By cycle tracking, you can know exactly how many days your follicular phase (first half of cycle before ovulation) and how long your luteal phase is (2nd half of cycle after ovulation and before next period). One cause of infertility is Luteal Phase Defect, where the luteal phase is not long enough to sustain a pregnancy. Too short of a luteal phase is one that lasts about 10 or fewer days. This can have multiple causes, but by cycle tracking, you’ll be able to tell your practitioner of your suspicions and they can help follow-up with additional testing.
By tracking over time, you may also be able to link certain life events to changes in your cycle. For example, stressful events in the first half of your cycle can delay ovulation and you may be able to predict that delay. This can be useful for natural prevention of pregnancy and an attempt to achieve a pregnancy. If ovulation is constantly delayed past day 16 of your cycle, this can indicate underlying issues like PCOS, thyroid issues, chronic stress, and more.
If you know your average luteal phase length and know what day you ovulate, you can very accurately predict the start of your next menstrual cycle start and structure that new cycle day 1 day for relaxation, reflection, and self care or whatever activities you like to do to welcome in the new cycle
This is usually the newest marker for cycle tracking. Your cervix contains crypts that produce mucus in response to hormones in your body. As estrogen rises before ovulation, the crypts produce fertile type mucus that is slippery and like egg whites. This type of mucus nourishes sperm so that they can survive for up to 5 days before the egg is ovulated and they can be ready to greet the egg when it does. Days that you observe this fertile type mucus are the best days to achieve a pregnancy and can help time intercourse. They would also be the days to avoid intercourse or use barrier methods of contraception if you were looking to avoid pregnancy that cycle.
Fertile cervical mucus is important for fertility and if you can confirm you ovulate with BBT but you don’t have fertile mucus, there may be an underlying cause that you can discuss with your doctor. The quality and quantity of your mucus can also give insight into your hydration, nutrient deficiencies, and more. It can also help explain a phenomenon you may have observed throughout your life but didn’t really know what it was for! Many women observe normal, healthy mucus and unfortunately think they have an infection when they do not. Understanding your mucus pattern as an important part of your health can help you feel empowered in knowing your body and your health and being more aware when things change and what it can indicate.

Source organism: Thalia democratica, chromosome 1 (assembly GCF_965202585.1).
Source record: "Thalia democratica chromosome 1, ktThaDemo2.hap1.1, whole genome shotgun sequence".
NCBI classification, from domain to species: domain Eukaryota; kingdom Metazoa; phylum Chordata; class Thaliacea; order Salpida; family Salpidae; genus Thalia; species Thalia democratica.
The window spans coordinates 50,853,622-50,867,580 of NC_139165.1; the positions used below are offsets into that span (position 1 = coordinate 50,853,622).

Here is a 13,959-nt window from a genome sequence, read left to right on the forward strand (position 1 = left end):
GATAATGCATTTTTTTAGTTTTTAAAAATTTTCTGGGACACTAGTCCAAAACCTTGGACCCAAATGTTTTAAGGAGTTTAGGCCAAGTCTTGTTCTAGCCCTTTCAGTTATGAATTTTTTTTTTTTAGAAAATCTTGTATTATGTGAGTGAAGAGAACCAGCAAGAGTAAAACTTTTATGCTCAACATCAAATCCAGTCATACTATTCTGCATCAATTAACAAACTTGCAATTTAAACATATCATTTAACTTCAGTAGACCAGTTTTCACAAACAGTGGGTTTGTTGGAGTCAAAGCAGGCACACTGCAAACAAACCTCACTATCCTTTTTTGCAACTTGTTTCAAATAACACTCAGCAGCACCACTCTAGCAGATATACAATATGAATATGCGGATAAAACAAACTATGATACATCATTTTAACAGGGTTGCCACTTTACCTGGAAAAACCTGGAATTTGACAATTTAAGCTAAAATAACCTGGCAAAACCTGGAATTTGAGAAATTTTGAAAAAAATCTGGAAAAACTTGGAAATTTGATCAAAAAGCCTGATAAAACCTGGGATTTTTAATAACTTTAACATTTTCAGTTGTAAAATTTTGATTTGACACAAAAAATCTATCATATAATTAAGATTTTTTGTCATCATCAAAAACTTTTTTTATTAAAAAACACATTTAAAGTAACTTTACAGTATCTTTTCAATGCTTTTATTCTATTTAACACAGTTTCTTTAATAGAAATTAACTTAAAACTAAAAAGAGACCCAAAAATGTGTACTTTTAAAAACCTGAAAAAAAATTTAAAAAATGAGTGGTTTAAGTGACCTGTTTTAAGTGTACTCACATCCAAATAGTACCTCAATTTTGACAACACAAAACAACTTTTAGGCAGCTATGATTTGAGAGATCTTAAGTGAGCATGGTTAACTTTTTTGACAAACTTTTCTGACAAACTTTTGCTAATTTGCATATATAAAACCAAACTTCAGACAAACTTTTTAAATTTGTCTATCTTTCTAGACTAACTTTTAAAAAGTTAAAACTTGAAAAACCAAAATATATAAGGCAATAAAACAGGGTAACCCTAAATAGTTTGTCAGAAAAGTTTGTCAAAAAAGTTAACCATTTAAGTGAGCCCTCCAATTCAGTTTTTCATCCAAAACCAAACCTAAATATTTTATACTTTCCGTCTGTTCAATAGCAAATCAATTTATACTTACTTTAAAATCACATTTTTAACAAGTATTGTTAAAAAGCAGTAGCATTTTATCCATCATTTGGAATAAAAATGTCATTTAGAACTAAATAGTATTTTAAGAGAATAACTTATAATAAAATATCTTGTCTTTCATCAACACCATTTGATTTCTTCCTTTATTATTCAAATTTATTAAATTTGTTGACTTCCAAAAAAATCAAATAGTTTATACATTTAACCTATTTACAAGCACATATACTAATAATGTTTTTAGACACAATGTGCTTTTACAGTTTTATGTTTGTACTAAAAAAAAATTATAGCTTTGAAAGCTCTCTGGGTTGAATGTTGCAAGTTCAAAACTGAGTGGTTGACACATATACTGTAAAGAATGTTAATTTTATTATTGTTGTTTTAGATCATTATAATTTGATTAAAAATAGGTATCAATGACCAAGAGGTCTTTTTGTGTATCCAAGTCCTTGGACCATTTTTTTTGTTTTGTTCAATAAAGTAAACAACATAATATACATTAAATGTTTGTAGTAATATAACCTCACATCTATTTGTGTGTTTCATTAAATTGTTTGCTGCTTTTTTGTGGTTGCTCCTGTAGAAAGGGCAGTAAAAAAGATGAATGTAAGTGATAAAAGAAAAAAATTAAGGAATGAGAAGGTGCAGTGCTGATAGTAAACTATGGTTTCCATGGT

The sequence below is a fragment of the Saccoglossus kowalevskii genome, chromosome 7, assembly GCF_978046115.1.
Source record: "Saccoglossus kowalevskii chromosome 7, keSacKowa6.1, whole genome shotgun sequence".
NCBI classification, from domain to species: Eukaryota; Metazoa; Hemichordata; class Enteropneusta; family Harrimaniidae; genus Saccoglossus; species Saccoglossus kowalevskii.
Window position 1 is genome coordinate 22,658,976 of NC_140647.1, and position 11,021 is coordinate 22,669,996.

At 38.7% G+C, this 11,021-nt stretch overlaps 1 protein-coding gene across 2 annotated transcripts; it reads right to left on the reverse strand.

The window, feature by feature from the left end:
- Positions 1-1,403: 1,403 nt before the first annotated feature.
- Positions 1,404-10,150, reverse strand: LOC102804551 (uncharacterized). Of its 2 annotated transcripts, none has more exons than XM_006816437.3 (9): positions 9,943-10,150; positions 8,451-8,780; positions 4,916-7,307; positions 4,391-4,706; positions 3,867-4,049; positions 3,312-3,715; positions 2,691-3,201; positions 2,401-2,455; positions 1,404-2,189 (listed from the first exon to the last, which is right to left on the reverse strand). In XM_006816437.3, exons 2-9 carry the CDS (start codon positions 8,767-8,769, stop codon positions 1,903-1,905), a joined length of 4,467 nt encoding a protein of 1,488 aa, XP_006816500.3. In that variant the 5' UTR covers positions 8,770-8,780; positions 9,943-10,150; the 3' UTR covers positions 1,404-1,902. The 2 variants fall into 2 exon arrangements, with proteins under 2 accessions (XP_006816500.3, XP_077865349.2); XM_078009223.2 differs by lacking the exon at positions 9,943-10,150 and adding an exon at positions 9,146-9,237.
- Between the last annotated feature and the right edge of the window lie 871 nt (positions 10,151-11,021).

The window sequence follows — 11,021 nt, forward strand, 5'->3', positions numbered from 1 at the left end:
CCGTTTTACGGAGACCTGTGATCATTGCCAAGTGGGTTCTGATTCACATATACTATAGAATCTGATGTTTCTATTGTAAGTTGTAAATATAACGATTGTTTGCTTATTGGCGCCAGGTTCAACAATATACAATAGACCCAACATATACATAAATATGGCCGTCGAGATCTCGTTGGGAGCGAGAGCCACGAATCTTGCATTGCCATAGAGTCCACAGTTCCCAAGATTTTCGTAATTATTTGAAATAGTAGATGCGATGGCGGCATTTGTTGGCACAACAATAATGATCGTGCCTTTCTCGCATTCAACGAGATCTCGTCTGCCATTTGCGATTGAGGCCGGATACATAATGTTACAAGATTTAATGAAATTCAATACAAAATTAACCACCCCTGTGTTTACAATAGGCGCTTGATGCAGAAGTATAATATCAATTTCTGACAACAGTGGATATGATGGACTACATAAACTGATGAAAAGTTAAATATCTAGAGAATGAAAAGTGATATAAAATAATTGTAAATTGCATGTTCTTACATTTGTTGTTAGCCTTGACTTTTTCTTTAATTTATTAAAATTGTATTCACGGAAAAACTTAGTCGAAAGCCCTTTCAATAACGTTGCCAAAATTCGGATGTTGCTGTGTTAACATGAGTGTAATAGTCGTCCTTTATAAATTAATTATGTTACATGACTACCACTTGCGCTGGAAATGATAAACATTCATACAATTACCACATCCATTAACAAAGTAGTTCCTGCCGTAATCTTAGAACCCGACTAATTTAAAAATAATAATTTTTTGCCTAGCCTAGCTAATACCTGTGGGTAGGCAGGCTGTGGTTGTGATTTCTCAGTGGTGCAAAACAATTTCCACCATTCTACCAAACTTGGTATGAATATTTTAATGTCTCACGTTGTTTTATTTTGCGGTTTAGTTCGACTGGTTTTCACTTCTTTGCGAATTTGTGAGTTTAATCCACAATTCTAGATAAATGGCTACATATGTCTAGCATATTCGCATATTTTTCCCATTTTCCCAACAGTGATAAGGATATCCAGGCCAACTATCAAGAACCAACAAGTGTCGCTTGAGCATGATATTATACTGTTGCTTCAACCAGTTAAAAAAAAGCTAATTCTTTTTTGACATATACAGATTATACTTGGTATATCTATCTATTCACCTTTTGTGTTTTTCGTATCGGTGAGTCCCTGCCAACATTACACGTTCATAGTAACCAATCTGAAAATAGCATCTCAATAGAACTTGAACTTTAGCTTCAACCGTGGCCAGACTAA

A Note About Postpartum
Postpartum brings so many changes that can affect cervical mucus and other markers. I definitely recommend working with a practitioner if you’re looking for an alternative to hormonal birth control so you can be extra sure.
There are other markers that can be tracked, such as cervical position, etc. but the ones I’ve listed here are the most beneficial and easy to implement, in my opinion. I’ve still listed quite a few markers though! So how are you going to do it?! Below I’ll list my favorite resources for diving deeper into cycle tracking, getting more support, and how to record all your observations.
Books to Learn More
Taking Charge of Your Fertility
Where to Track
Any one that lets you track all the signs you need to
Find a Practitioner to Work With
Tracking these signs can take time to get used to and having support can be useful! Especially if you want to use these methods to achieve a pregnancy or to avoid pregnancy without the use of birth control (it’s totally doable and way more effective than your doctor will say). This method is often called Fertility Awareness Method so you can search for those types of practitioners to work with.
While I’m not a certified Fertility Awareness Practitioner, I often help give a second opinion or review of my 1:1 client’s charts to help them as they navigate the world of tracking their cycle. Since I work with my clients on nutrition and lifestyle, I often recommend they start tracking, if they aren’t already, so they can clue in to the impact the changes we make together have on their health, hormones, and cycle markers.
Got any questions about cycle tracking for me? Drop them below in the comments or send me a message via the contact form!